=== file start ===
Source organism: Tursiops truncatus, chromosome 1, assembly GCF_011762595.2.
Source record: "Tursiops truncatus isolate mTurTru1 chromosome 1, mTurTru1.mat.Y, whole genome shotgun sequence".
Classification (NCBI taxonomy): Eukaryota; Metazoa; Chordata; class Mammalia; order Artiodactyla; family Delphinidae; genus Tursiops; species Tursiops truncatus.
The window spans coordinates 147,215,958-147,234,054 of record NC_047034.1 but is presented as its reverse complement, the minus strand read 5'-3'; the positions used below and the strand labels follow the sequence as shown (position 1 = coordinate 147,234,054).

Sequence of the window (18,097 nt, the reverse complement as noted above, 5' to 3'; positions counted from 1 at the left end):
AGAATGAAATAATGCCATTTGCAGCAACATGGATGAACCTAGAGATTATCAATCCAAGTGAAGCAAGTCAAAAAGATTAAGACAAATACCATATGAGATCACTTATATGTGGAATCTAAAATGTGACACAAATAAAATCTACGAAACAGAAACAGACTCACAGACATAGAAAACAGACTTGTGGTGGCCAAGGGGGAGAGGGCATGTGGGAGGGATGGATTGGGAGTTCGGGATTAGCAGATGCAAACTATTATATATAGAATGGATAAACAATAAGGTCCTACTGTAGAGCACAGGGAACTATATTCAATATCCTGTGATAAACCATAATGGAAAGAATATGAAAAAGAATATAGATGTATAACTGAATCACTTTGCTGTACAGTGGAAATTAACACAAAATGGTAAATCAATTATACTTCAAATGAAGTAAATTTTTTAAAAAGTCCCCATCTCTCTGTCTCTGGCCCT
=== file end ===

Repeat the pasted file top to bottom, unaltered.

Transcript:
Source organism: Tursiops truncatus, chromosome 1, assembly GCF_011762595.2.
Source record: "Tursiops truncatus isolate mTurTru1 chromosome 1, mTurTru1.mat.Y, whole genome shotgun sequence".
Classification (NCBI taxonomy): Eukaryota; Metazoa; Chordata; class Mammalia; order Artiodactyla; family Delphinidae; genus Tursiops; species Tursiops truncatus.
The window spans coordinates 147,215,958-147,234,054 of record NC_047034.1 but is presented as its reverse complement, the minus strand read 5'-3'; the positions used below and the strand labels follow the sequence as shown (position 1 = coordinate 147,234,054).

Sequence of the window (18,097 nt, the reverse complement as noted above, 5' to 3'; positions counted from 1 at the left end):
AGAATGAAATAATGCCATTTGCAGCAACATGGATGAACCTAGAGATTATCAATCCAAGTGAAGCAAGTCAAAAAGATTAAGACAAATACCATATGAGATCACTTATATGTGGAATCTAAAATGTGACACAAATAAAATCTACGAAACAGAAACAGACTCACAGACATAGAAAACAGACTTGTGGTGGCCAAGGGGGAGAGGGCATGTGGGAGGGATGGATTGGGAGTTCGGGATTAGCAGATGCAAACTATTATATATAGAATGGATAAACAATAAGGTCCTACTGTAGAGCACAGGGAACTATATTCAATATCCTGTGATAAACCATAATGGAAAGAATATGAAAAAGAATATAGATGTATAACTGAATCACTTTGCTGTACAGTGGAAATTAACACAAAATGGTAAATCAATTATACTTCAAATGAAGTAAATTTTTTAAAAAGTCCCCATCTCTCTGTCTCTGGCCCT